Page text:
AAS 196th Meeting, June 2000
Session 5. Be Star and Other Atmosphere Studies
Display, Monday, June 5, 2000, 9:20am-6:30pm, Empire Hall South

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[5.13] The Helium r-Process and Neutron-Capture Element Abundances in Low Metallicity Stars

J.W. Truran (Chicago), J.J. Cowan (Oklahoma)

There is increasingly strong observational evidence that the r-process isotopes identified in solar system matter are in fact the products of two distinct classes of r-process nucleosynthesis events. Spectroscopic observations of extremely metal deficient halo field stars and globular cluster stars provide confirmation of the occurrence of a robust r-process mechanism for the production of the main r-process component, at mass numbers A \gtrsim 130-140. This main component is variously argued to have its origin in regions outside the neutronized core, in magnetic jets from the collapsing core, or in neutron star-neutron star mergers. The stellar abundance data available to date suggests, however, that the bulk of the r-process nuclei in the mass region A \lesssim 130 are not formed in this environment. Further evidence for such a distinct weak component is provided by the finding that the abundances of the short lived r-process nuclei 129I and 182Hf in the early solar system cannot be explained by a single type of r-process event (Wasserburg, Busso, & Gallino 1996). We report here exploratory calculations of the consequences of r-process synthesis in the shock-processed helium shells of Type II supernovae. The conditions of temperature, density, and composition are those predicted by the models of Woosley and Weaver (1995). Our results establish that these conditions are quite consistent with the production of an r-process pattern of abundances for the A \lesssim 130 mass region, although the sensitivity to detailed post shock conditions insures that this process is not as robust as that responsible for the main r-process component A \gtrsim 130-140. We discuss the implications of our numerical results for the interpretation both of the abundances in metal poor stars and of the anomalous r-process-like isotopic abundances observed in meteoritic silicon carbide grains (Pellin et al. 2000).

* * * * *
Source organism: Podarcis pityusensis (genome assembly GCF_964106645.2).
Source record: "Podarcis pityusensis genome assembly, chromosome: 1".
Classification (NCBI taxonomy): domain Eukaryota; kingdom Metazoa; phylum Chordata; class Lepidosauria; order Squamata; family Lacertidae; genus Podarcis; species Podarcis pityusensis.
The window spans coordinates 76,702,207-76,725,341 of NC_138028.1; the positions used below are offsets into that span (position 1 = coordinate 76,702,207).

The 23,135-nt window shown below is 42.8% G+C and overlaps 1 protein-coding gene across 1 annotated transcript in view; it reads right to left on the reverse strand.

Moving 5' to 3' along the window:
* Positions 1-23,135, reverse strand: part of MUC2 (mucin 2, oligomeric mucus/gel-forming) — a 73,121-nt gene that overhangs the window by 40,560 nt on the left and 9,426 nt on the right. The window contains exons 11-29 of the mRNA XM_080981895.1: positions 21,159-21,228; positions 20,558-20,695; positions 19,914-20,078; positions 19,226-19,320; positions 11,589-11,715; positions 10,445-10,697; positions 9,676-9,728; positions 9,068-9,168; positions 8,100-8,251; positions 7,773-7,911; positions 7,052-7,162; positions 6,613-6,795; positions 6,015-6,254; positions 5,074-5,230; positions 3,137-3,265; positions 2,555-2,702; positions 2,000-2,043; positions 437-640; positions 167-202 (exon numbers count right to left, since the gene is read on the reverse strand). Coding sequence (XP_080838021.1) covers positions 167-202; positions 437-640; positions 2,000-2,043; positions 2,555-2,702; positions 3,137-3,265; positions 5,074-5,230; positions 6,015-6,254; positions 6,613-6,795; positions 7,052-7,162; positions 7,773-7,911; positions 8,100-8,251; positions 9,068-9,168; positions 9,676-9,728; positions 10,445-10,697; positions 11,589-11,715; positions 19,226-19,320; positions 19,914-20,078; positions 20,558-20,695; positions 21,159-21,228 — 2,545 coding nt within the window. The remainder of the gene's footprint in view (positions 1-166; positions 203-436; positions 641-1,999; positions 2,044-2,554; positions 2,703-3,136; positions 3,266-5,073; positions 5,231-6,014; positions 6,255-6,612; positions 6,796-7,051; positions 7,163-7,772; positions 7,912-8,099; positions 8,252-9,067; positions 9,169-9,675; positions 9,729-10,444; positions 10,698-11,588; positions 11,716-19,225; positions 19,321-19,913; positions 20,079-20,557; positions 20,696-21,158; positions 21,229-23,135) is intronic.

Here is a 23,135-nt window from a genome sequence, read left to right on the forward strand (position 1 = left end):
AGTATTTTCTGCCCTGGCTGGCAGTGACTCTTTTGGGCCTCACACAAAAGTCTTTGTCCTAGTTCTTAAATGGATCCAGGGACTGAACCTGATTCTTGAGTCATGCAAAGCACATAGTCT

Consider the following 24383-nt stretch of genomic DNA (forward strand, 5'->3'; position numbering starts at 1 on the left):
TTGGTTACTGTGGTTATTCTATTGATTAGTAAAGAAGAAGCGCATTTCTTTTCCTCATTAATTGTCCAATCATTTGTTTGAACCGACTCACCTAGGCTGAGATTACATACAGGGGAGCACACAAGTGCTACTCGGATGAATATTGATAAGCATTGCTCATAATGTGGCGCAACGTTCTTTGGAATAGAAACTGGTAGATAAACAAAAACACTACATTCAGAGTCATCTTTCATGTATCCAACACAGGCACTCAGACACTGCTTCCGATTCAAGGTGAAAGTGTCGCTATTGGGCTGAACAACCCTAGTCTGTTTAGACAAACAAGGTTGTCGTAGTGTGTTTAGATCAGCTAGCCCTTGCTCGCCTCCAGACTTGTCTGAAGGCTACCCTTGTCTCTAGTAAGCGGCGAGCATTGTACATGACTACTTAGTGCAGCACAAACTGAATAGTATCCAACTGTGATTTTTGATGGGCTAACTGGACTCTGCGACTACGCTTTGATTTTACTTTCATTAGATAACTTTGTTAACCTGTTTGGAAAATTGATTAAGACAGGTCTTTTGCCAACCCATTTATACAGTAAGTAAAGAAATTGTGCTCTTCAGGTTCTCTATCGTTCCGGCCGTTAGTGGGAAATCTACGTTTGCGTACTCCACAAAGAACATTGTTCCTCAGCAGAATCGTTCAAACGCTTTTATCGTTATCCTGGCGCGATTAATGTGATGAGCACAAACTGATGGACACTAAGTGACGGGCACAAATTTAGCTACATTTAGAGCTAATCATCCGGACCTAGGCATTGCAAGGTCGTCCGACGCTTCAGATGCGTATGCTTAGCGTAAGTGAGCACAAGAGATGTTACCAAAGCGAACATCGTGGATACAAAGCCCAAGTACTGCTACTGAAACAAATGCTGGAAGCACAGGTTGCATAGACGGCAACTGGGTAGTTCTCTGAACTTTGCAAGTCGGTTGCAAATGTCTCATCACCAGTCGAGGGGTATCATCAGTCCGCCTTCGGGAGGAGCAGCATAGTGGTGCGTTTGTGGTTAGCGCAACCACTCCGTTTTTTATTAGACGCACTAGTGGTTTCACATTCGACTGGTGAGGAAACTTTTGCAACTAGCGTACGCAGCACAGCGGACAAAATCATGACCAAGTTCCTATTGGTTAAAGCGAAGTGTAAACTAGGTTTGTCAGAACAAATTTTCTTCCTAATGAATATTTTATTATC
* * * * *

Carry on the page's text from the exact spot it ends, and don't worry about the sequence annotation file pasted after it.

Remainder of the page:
This research was funded in part by NSF grant AST-9618332 to JJC and by the ASCI/Alliances Center for Astrophysical Thermonuclear Flashes at the University of Chicago under DOE contract B341495 (JWT).

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